Which is why, when I read Neal Gabler’s tersely elegant essay “The Elusive Big Idea” (8/13/2011), I wanted to punch somebody (not Gabler) in the head. From my position at the gateway between high school and college, there’s a clear connection between the standardized, rote-knowledge narcissism of the application process and the decline of big ideas, in the academy and beyond. Gabler describes this as “the retreat in universities from the real world;” he writes: “we know more than we have ever known, and we think about it less.” We can hardly blame this on high school students, but we can question intellectual communities that increasingly rely on and demand quantifiable results. Gabler’s essay – and yes, it is an essay – echoes Montaigne as it mourns a time when “we sought not just to apprehend the world but to truly comprehend it, which is the primary function of ideas. Great ideas explain the world and one another to us.” It boggles my mind that an institution as eminent as the Times can’t or won’t interrogate the connection between high school seniors who think that the rest of the world exists for the sole purpose of getting them into college, and a society in which knowing has, in Gabler’s words, “more immediate value” than thinking.
And I can’t help but wonder why the Times continues to feed the hysteria surrounding the application process. They claim to be merely reporting on a culture that they actually helped create, one which rewards what students have already learned and done (often at great expense), and asks little or nothing about what they hope to learn and do. Obviously, the Times is not involved in admitting these kids to college, but I would argue that these very frequent pieces convince parents and students that a ludicrous (and ludicrously costly) circus of tutors and test prep and summer excursions is the key to higher learning. Never once have I seen an article or op-ed follow one of these privileged students through their first year to see how all that hoopla actually prepared them for the rigors of college work, nor have I seen an extensive profile of any of the many wonderful programs in this country that help kids for whom a summer in Nanjing is not an option, and whose personal statements must find significance in a very different set of experiences. (I’d appreciate evidence to the contrary; feel free to post it in the comments.) While the Times’ college application blog “The Choice” did feature an entry on students who work in the summer, and noted that “Southern Methodist University’s director of admissions, Stephanie Dupaul, provided the reassuring words that some of the best personal essays she’d read were the result of a summer working in fast food,” Anderson’s article featured an admissions official who “joked that they were witnessing ‘the complete disappearance of summer jobs.’” Could that perhaps be the result of, say, articles like this one? And why did the wildly popular piece touting summer travel not link to the far less visible blog post about summer jobs?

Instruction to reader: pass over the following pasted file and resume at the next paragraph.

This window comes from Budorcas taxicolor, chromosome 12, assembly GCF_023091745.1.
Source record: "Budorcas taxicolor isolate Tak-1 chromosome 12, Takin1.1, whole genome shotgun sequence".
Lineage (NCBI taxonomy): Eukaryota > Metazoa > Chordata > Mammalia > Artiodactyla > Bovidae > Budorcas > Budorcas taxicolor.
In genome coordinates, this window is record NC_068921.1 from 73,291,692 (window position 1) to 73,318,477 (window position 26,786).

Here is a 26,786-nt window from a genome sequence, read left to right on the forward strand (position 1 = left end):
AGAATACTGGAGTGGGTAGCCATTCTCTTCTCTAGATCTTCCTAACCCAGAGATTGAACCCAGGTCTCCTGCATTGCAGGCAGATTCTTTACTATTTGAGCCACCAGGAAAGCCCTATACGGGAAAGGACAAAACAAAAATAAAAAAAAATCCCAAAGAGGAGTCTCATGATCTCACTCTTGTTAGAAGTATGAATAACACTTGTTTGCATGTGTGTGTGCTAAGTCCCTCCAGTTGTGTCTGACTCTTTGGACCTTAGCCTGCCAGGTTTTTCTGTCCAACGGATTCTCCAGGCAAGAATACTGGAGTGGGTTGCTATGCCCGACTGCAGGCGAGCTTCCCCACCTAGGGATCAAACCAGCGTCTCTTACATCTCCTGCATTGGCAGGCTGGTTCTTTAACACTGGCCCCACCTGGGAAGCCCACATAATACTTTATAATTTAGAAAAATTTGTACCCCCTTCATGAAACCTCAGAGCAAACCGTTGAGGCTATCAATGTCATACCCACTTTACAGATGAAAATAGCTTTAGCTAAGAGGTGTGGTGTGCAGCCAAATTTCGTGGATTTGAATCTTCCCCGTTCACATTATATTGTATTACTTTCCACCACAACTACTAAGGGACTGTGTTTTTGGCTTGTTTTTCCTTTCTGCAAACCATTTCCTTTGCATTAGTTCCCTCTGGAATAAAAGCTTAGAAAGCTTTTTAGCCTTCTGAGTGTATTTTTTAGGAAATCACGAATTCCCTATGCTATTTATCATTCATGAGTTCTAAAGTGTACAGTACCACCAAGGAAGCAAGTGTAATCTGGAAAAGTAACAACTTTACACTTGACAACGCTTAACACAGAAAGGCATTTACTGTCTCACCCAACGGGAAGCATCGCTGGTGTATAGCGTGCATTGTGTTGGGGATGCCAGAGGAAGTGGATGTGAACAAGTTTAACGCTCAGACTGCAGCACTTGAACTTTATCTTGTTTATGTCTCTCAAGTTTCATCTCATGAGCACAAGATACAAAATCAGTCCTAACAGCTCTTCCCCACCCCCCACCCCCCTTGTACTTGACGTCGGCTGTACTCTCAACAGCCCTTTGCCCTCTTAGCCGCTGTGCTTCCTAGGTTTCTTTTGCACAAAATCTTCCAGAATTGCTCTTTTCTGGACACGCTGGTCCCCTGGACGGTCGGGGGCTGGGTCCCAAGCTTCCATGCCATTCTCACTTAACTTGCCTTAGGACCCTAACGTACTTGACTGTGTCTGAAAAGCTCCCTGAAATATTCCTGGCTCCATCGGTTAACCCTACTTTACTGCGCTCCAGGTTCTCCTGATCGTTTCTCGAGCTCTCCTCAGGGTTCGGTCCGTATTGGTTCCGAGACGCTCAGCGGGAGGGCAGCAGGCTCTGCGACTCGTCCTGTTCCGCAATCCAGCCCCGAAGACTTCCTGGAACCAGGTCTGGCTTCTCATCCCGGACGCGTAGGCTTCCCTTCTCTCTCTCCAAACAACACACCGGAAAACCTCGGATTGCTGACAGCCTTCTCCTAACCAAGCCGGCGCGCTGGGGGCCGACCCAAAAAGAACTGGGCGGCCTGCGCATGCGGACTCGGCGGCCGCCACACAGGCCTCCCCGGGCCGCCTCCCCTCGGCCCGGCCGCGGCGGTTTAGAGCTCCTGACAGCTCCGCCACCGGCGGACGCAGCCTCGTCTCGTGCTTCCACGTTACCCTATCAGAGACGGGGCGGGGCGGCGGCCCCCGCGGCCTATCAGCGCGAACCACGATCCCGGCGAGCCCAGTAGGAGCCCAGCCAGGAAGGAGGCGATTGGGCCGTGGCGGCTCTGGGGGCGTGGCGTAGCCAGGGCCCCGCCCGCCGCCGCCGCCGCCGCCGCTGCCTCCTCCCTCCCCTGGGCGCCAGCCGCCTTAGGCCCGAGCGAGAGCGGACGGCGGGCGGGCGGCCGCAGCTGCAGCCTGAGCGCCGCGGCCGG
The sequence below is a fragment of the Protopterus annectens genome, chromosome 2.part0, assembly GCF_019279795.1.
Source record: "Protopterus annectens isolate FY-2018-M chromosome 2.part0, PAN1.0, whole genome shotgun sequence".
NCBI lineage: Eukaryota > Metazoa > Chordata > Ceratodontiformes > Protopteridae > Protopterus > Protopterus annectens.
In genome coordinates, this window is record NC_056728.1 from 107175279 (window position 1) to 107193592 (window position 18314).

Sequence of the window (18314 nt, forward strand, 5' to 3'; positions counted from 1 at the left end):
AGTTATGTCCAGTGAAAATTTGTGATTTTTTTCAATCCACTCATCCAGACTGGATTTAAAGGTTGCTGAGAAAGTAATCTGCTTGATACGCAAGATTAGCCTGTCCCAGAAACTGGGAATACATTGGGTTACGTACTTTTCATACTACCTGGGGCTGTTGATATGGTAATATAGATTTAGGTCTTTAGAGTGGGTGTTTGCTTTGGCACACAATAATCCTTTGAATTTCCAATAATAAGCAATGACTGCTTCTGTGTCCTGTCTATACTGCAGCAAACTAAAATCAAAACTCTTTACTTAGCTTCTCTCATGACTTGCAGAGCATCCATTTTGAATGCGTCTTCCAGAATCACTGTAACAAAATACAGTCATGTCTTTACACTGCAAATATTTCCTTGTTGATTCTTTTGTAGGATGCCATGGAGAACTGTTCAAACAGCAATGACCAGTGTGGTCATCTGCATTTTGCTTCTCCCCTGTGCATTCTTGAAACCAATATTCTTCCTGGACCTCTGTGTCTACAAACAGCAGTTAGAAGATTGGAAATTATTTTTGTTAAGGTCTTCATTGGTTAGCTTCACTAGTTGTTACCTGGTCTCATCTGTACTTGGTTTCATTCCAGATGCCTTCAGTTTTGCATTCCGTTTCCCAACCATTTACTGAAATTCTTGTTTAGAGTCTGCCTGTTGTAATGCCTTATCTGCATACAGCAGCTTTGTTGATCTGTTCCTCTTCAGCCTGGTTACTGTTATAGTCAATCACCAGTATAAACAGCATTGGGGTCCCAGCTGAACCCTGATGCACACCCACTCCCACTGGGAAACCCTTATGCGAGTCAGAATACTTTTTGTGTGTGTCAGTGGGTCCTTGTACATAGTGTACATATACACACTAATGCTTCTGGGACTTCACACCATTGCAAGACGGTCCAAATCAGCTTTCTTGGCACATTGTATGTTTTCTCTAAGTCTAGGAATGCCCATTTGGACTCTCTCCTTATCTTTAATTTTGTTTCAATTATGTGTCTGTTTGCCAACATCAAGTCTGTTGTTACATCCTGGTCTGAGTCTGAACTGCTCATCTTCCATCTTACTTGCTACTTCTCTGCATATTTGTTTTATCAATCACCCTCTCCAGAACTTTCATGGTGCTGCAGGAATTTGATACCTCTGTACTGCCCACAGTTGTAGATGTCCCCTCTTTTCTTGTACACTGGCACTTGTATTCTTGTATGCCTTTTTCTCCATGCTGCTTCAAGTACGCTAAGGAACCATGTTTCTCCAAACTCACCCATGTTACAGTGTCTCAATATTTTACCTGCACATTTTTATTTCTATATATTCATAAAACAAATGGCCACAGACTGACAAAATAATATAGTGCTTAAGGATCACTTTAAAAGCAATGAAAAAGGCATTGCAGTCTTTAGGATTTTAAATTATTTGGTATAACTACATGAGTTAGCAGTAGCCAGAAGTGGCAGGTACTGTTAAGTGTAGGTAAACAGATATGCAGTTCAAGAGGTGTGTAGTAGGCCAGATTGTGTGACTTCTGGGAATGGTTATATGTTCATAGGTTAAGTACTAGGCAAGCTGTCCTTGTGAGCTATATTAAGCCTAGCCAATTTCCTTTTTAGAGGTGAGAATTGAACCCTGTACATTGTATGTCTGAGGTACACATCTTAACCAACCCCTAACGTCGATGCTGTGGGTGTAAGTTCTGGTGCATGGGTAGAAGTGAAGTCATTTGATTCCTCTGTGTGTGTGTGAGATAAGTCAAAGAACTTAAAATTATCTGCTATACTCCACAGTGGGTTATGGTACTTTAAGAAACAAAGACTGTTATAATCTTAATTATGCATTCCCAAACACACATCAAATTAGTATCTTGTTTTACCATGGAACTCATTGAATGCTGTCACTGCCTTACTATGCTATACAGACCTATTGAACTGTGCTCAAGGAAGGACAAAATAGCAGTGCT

The Times needs to acknowledge its role in creating the very narrow definition of success that the college application process rewards, a definition which has next to nothing to do with an excellent education, but everything to do with the elusiveness of big ideas. High school may be about what you know, but higher education is – or should be – about how you use that knowledge in the world; colleges and universities should actively seek students who know the difference. An essay is not a Scantron sheet on which you list the right answers to earn a good grade; it is a space to show your reader what you think, why you think it, and why that thought matters, to you and to your reader – something we writing teachers like to call the “so what?” This summer, I taught a class called “An Introduction to College Writing” for motivated high school students, in which I hoped to show them that what they know won’t help them much if they have no idea why it’s important. To put it in literary terms, I had four weeks to transform a room full of Gradgrinds into Montaignes, and to convince them that this transformation would make them better learners and better candidates for college. As the course drew to a close, I exhorted them to write application essays in which they weren’t solo superstars, but motivated people eager to learn from and contribute to an academic community. It seems I did them a disservice; I should have just told them to go to Europe – or to read about themselves in The New York Times.